Investigators used self-made marijuana and hash oil. One case was fabricated by putting 6.9 gr of marijuana into a consuming agent’s pocket, they completed the paperwork: they said they were conducting external surveillance and received information that John Doe purchase a drug from unidentified persons and was going to sell it further. They took the man to a police department and documented seizure of drug substance.
The second case was a den setup, criminal code Article #232. The scheme turned out to be more complicated from an operational point of view. During a week, an enrolled drug consumer agent came to visit his heavily drinking friend tree times and smoked marijuana there; he received the drug from criminal investigators, and after that they took the agent for a medical certification. It was all documented in a police dossier and “implemented” via three alleged examinations of the apartment with forged signatures of attesting witnesses. The agent who helped to “detect” the den was detained later; he had hash oil.
However, shortly before these events happened, Federal Drug Control Service criminal investigators got into interest area of regional Federal Security Service. All actions were documented. The criminal investigators did not plead guilty, they could have received long stretches, but instead they were sentenced from 5.5 to 6.5 years of imprisonment. That was the least they could get for such a criminal case.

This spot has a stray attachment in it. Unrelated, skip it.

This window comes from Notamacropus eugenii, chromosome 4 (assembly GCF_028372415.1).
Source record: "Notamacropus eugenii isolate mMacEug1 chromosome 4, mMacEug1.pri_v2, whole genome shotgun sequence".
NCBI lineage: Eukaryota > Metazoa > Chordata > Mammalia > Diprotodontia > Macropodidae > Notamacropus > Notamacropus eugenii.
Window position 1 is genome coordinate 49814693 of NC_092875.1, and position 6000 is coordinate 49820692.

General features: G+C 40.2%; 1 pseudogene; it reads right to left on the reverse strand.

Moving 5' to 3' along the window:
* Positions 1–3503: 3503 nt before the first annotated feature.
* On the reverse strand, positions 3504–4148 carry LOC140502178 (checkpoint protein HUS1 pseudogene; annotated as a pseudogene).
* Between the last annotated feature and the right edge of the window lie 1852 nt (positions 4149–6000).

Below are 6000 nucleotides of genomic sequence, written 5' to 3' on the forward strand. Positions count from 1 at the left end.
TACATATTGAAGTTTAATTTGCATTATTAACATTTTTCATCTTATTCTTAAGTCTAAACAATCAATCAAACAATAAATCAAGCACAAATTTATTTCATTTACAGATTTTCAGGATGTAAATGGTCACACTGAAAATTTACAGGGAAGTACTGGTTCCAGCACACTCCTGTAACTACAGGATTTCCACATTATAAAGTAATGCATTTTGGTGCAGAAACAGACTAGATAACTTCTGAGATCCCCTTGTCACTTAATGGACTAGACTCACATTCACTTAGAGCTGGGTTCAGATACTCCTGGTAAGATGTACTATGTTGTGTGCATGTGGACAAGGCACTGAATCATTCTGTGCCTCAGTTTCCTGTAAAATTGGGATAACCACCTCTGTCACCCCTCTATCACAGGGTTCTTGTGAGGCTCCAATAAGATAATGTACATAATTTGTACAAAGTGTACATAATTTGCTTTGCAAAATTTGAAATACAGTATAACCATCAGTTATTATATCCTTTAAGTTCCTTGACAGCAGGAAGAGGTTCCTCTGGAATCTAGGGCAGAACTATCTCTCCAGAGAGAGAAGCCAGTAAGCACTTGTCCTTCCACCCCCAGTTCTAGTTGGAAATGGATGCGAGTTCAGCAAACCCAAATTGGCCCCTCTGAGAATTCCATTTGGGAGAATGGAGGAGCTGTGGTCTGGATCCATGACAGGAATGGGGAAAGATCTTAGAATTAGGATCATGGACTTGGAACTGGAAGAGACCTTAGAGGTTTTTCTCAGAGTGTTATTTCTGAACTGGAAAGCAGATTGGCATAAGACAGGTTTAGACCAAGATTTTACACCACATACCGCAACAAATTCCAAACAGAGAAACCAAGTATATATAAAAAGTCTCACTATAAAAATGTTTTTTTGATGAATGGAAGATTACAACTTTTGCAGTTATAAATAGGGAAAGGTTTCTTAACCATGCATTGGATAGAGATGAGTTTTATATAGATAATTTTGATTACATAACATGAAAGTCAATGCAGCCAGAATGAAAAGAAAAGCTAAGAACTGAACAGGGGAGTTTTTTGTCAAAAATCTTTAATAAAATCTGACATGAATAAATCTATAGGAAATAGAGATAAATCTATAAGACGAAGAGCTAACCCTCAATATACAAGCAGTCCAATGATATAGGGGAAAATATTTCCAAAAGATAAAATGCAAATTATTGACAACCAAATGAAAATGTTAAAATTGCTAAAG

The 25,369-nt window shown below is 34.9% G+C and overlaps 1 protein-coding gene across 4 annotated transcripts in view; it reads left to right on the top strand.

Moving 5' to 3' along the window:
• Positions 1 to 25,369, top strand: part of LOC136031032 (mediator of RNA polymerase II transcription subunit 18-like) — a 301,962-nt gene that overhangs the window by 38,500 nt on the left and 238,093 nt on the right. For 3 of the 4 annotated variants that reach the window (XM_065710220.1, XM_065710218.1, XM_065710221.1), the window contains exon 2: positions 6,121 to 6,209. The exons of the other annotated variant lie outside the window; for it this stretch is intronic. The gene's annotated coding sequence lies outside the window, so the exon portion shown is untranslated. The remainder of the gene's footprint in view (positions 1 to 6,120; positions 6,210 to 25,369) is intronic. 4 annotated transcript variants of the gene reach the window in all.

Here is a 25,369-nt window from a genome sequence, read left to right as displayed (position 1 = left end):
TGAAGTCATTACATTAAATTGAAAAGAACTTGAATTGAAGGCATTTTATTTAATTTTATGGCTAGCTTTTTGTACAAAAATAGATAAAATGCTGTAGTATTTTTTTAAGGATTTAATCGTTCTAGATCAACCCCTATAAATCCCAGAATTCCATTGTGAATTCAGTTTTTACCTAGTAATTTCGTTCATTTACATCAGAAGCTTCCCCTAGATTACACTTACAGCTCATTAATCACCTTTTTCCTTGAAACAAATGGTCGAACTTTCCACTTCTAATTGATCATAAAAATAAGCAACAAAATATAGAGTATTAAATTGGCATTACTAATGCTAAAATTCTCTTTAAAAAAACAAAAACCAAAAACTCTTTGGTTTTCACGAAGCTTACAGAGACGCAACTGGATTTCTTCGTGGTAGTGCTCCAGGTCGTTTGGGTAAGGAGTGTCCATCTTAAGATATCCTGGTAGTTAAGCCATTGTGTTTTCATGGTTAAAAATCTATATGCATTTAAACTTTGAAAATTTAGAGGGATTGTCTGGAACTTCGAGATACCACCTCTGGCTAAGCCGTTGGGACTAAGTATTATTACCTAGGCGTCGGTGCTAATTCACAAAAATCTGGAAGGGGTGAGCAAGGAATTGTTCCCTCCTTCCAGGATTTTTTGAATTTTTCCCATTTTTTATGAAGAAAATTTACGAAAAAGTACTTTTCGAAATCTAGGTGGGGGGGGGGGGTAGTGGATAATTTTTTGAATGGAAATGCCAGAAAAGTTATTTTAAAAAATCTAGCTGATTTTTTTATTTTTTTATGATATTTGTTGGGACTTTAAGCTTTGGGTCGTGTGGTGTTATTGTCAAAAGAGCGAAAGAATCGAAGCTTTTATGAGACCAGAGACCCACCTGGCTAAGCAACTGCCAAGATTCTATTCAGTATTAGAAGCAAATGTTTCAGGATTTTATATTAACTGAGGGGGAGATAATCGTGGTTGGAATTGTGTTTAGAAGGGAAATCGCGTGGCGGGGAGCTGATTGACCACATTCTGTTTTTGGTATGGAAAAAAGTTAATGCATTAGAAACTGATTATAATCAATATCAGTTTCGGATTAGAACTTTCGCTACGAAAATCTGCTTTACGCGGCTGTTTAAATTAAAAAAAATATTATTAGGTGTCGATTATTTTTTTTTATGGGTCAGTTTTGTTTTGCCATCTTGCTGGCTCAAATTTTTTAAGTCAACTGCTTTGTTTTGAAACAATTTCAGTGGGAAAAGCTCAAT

Criminal cases in regard to all three persons unlawfully charged with a criminal offense were terminated.
It seemed to be a happy end. Nothing moved further after these three cases were closed. No one would revisit criminal cases at this department, as well as check criminal cases raised after actions taken by these police investigators. No revisions are made in regard to cases of a district police officer who fabricated Ildar Ibragimov’s criminal case. When launching similar criminal charges, there is no control system at all. Prosecutor’s oversight is fake, and official inspectors are tied up as they have the same goals as those who fabricate criminal cases—statistical metrics.
As a result, anti-drug legislation and law enforcement practice are in fact decaying Russia’s legislative system as a whole. They define such low requirements to proving a crime and such ample powers of policemen that everyone happens to be unprotected.
The system requires remodelling. Statistical indicators, their role in activity of law enforcement establishments, goals and tasks of criminal intelligence and law enforcement authorities must be reconsidered.
Changes to legislation, i.e. outlining reasonable punishment, introduction of rehabilitation facilities for drug-addicted persons, following civilized law enforcement standards, effective control at detective squads and investigational agencies’ activity, ensuring independence of courts and uniformity of case law—this all sounds to be something declarative and unachievable, but this is something to strive for. Other ways lead to an abyss.